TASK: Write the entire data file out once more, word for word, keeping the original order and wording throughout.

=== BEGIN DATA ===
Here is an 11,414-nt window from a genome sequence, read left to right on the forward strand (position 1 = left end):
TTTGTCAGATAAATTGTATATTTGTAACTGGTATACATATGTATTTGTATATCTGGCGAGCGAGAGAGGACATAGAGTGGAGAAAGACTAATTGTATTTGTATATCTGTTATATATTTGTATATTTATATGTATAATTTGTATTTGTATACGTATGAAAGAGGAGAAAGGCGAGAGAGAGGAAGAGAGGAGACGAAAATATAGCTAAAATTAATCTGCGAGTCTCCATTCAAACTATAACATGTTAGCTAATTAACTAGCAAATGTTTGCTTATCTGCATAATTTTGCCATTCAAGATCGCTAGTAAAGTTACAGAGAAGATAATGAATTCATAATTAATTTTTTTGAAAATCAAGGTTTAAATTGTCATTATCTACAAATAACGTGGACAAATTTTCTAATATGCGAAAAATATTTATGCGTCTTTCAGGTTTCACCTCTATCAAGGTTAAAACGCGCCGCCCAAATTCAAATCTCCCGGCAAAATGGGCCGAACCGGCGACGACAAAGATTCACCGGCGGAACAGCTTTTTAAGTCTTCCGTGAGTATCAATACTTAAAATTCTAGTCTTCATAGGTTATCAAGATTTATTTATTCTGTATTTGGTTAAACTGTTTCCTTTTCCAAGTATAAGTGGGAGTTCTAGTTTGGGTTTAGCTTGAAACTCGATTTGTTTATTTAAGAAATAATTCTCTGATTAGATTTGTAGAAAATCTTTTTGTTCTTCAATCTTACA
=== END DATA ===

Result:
Here is an 11,414-nt window from a genome sequence, read left to right on the forward strand (position 1 = left end):
TTTGTCAGATAAATTGTATATTTGTAACTGGTATACATATGTATTTGTATATCTGGCGAGCGAGAGAGGACATAGAGTGGAGAAAGACTAATTGTATTTGTATATCTGTTATATATTTGTATATTTATATGTATAATTTGTATTTGTATACGTATGAAAGAGGAGAAAGGCGAGAGAGAGGAAGAGAGGAGACGAAAATATAGCTAAAATTAATCTGCGAGTCTCCATTCAAACTATAACATGTTAGCTAATTAACTAGCAAATGTTTGCTTATCTGCATAATTTTGCCATTCAAGATCGCTAGTAAAGTTACAGAGAAGATAATGAATTCATAATTAATTTTTTTGAAAATCAAGGTTTAAATTGTCATTATCTACAAATAACGTGGACAAATTTTCTAATATGCGAAAAATATTTATGCGTCTTTCAGGTTTCACCTCTATCAAGGTTAAAACGCGCCGCCCAAATTCAAATCTCCCGGCAAAATGGGCCGAACCGGCGACGACAAAGATTCACCGGCGGAACAGCTTTTTAAGTCTTCCGTGAGTATCAATACTTAAAATTCTAGTCTTCATAGGTTATCAAGATTTATTTATTCTGTATTTGGTTAAACTGTTTCCTTTTCCAAGTATAAGTGGGAGTTCTAGTTTGGGTTTAGCTTGAAACTCGATTTGTTTATTTAAGAAATAATTCTCTGATTAGATTTGTAGAAAATCTTTTTGTTCTTCAATCTTACA